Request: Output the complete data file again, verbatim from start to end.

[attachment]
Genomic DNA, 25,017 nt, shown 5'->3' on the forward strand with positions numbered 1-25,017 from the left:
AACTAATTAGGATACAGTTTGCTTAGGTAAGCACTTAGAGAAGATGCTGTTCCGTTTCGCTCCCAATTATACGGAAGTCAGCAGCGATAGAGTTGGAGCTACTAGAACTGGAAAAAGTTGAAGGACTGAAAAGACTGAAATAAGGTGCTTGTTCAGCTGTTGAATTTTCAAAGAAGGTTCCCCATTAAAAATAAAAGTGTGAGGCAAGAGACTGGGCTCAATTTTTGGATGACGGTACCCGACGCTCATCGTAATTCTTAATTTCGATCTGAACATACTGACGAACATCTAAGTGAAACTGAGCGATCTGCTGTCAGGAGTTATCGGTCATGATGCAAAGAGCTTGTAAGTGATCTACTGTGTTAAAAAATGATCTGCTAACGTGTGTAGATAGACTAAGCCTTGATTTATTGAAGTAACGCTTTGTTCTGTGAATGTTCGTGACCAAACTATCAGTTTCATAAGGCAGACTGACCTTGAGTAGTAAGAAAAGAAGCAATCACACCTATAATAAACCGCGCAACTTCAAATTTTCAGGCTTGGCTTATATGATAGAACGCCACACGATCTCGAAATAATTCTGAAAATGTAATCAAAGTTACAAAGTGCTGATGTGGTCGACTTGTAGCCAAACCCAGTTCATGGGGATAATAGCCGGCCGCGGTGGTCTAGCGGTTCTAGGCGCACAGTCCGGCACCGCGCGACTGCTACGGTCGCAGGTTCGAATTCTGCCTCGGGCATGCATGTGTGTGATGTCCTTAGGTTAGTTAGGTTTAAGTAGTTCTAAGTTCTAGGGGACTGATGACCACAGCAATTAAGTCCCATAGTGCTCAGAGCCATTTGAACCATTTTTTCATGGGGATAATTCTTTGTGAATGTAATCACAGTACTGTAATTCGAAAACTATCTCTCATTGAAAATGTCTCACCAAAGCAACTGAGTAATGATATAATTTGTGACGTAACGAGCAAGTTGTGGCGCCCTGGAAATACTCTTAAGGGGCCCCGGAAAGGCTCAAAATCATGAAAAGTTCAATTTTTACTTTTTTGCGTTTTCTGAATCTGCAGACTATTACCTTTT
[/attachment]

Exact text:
Genomic DNA, 25,017 nt, shown 5'->3' on the forward strand with positions numbered 1-25,017 from the left:
AACTAATTAGGATACAGTTTGCTTAGGTAAGCACTTAGAGAAGATGCTGTTCCGTTTCGCTCCCAATTATACGGAAGTCAGCAGCGATAGAGTTGGAGCTACTAGAACTGGAAAAAGTTGAAGGACTGAAAAGACTGAAATAAGGTGCTTGTTCAGCTGTTGAATTTTCAAAGAAGGTTCCCCATTAAAAATAAAAGTGTGAGGCAAGAGACTGGGCTCAATTTTTGGATGACGGTACCCGACGCTCATCGTAATTCTTAATTTCGATCTGAACATACTGACGAACATCTAAGTGAAACTGAGCGATCTGCTGTCAGGAGTTATCGGTCATGATGCAAAGAGCTTGTAAGTGATCTACTGTGTTAAAAAATGATCTGCTAACGTGTGTAGATAGACTAAGCCTTGATTTATTGAAGTAACGCTTTGTTCTGTGAATGTTCGTGACCAAACTATCAGTTTCATAAGGCAGACTGACCTTGAGTAGTAAGAAAAGAAGCAATCACACCTATAATAAACCGCGCAACTTCAAATTTTCAGGCTTGGCTTATATGATAGAACGCCACACGATCTCGAAATAATTCTGAAAATGTAATCAAAGTTACAAAGTGCTGATGTGGTCGACTTGTAGCCAAACCCAGTTCATGGGGATAATAGCCGGCCGCGGTGGTCTAGCGGTTCTAGGCGCACAGTCCGGCACCGCGCGACTGCTACGGTCGCAGGTTCGAATTCTGCCTCGGGCATGCATGTGTGTGATGTCCTTAGGTTAGTTAGGTTTAAGTAGTTCTAAGTTCTAGGGGACTGATGACCACAGCAATTAAGTCCCATAGTGCTCAGAGCCATTTGAACCATTTTTTCATGGGGATAATTCTTTGTGAATGTAATCACAGTACTGTAATTCGAAAACTATCTCTCATTGAAAATGTCTCACCAAAGCAACTGAGTAATGATATAATTTGTGACGTAACGAGCAAGTTGTGGCGCCCTGGAAATACTCTTAAGGGGCCCCGGAAAGGCTCAAAATCATGAAAAGTTCAATTTTTACTTTTTTGCGTTTTCTGAATCTGCAGACTATTACCTTTT